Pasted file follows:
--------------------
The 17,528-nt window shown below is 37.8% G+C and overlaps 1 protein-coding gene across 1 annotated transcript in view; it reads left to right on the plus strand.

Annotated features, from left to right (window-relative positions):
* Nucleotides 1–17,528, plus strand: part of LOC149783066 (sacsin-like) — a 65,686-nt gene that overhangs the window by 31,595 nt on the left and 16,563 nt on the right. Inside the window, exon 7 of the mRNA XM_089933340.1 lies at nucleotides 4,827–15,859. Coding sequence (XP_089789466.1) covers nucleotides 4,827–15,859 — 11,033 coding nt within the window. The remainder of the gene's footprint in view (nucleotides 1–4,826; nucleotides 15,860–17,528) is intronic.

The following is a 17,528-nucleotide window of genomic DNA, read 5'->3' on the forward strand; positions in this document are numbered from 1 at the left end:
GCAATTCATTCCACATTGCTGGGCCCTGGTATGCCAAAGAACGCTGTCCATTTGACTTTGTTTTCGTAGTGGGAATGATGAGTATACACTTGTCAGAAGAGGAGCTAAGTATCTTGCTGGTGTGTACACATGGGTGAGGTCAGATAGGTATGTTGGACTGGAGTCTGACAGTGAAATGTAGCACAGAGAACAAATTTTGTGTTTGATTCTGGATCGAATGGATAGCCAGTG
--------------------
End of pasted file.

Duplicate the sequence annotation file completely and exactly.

The 17,528-nt window shown below is 37.8% G+C and overlaps 1 protein-coding gene across 1 annotated transcript in view; it reads left to right on the plus strand.

Annotated features, from left to right (window-relative positions):
* Nucleotides 1–17,528, plus strand: part of LOC149783066 (sacsin-like) — a 65,686-nt gene that overhangs the window by 31,595 nt on the left and 16,563 nt on the right. Inside the window, exon 7 of the mRNA XM_089933340.1 lies at nucleotides 4,827–15,859. Coding sequence (XP_089789466.1) covers nucleotides 4,827–15,859 — 11,033 coding nt within the window. The remainder of the gene's footprint in view (nucleotides 1–4,826; nucleotides 15,860–17,528) is intronic.

The following is a 17,528-nucleotide window of genomic DNA, read 5'->3' on the forward strand; positions in this document are numbered from 1 at the left end:
GCAATTCATTCCACATTGCTGGGCCCTGGTATGCCAAAGAACGCTGTCCATTTGACTTTGTTTTCGTAGTGGGAATGATGAGTATACACTTGTCAGAAGAGGAGCTAAGTATCTTGCTGGTGTGTACACATGGGTGAGGTCAGATAGGTATGTTGGACTGGAGTCTGACAGTGAAATGTAGCACAGAGAACAAATTTTGTGTTTGATTCTGGATCGAATGGATAGCCAGTG